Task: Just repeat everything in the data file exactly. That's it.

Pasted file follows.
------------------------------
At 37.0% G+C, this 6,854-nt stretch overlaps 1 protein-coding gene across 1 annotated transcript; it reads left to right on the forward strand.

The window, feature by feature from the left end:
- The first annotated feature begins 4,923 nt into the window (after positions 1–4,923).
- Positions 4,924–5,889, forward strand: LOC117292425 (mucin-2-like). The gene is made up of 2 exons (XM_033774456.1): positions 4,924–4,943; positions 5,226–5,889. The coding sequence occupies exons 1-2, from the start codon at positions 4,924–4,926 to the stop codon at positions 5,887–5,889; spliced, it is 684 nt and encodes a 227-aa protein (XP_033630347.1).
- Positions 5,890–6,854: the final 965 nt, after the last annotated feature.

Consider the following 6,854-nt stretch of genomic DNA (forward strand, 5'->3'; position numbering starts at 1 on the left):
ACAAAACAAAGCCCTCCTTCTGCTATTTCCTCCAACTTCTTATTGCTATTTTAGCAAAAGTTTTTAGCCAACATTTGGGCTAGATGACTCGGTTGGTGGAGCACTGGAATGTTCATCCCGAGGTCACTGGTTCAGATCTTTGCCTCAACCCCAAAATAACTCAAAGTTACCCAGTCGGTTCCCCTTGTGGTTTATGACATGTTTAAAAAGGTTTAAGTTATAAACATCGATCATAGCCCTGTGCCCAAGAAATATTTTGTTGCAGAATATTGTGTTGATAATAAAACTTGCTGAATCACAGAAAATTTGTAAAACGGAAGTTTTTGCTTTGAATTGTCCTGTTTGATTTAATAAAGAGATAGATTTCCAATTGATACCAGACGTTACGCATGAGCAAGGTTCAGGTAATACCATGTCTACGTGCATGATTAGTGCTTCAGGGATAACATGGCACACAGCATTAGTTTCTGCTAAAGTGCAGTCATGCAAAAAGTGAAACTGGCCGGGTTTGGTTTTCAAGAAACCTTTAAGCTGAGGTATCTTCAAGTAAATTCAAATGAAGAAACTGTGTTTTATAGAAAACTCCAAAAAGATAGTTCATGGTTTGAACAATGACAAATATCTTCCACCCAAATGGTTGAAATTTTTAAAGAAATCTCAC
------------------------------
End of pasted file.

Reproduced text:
At 37.0% G+C, this 6,854-nt stretch overlaps 1 protein-coding gene across 1 annotated transcript; it reads left to right on the forward strand.

The window, feature by feature from the left end:
- The first annotated feature begins 4,923 nt into the window (after positions 1–4,923).
- Positions 4,924–5,889, forward strand: LOC117292425 (mucin-2-like). The gene is made up of 2 exons (XM_033774456.1): positions 4,924–4,943; positions 5,226–5,889. The coding sequence occupies exons 1-2, from the start codon at positions 4,924–4,926 to the stop codon at positions 5,887–5,889; spliced, it is 684 nt and encodes a 227-aa protein (XP_033630347.1).
- Positions 5,890–6,854: the final 965 nt, after the last annotated feature.

Consider the following 6,854-nt stretch of genomic DNA (forward strand, 5'->3'; position numbering starts at 1 on the left):
ACAAAACAAAGCCCTCCTTCTGCTATTTCCTCCAACTTCTTATTGCTATTTTAGCAAAAGTTTTTAGCCAACATTTGGGCTAGATGACTCGGTTGGTGGAGCACTGGAATGTTCATCCCGAGGTCACTGGTTCAGATCTTTGCCTCAACCCCAAAATAACTCAAAGTTACCCAGTCGGTTCCCCTTGTGGTTTATGACATGTTTAAAAAGGTTTAAGTTATAAACATCGATCATAGCCCTGTGCCCAAGAAATATTTTGTTGCAGAATATTGTGTTGATAATAAAACTTGCTGAATCACAGAAAATTTGTAAAACGGAAGTTTTTGCTTTGAATTGTCCTGTTTGATTTAATAAAGAGATAGATTTCCAATTGATACCAGACGTTACGCATGAGCAAGGTTCAGGTAATACCATGTCTACGTGCATGATTAGTGCTTCAGGGATAACATGGCACACAGCATTAGTTTCTGCTAAAGTGCAGTCATGCAAAAAGTGAAACTGGCCGGGTTTGGTTTTCAAGAAACCTTTAAGCTGAGGTATCTTCAAGTAAATTCAAATGAAGAAACTGTGTTTTATAGAAAACTCCAAAAAGATAGTTCATGGTTTGAACAATGACAAATATCTTCCACCCAAATGGTTGAAATTTTTAAAGAAATCTCAC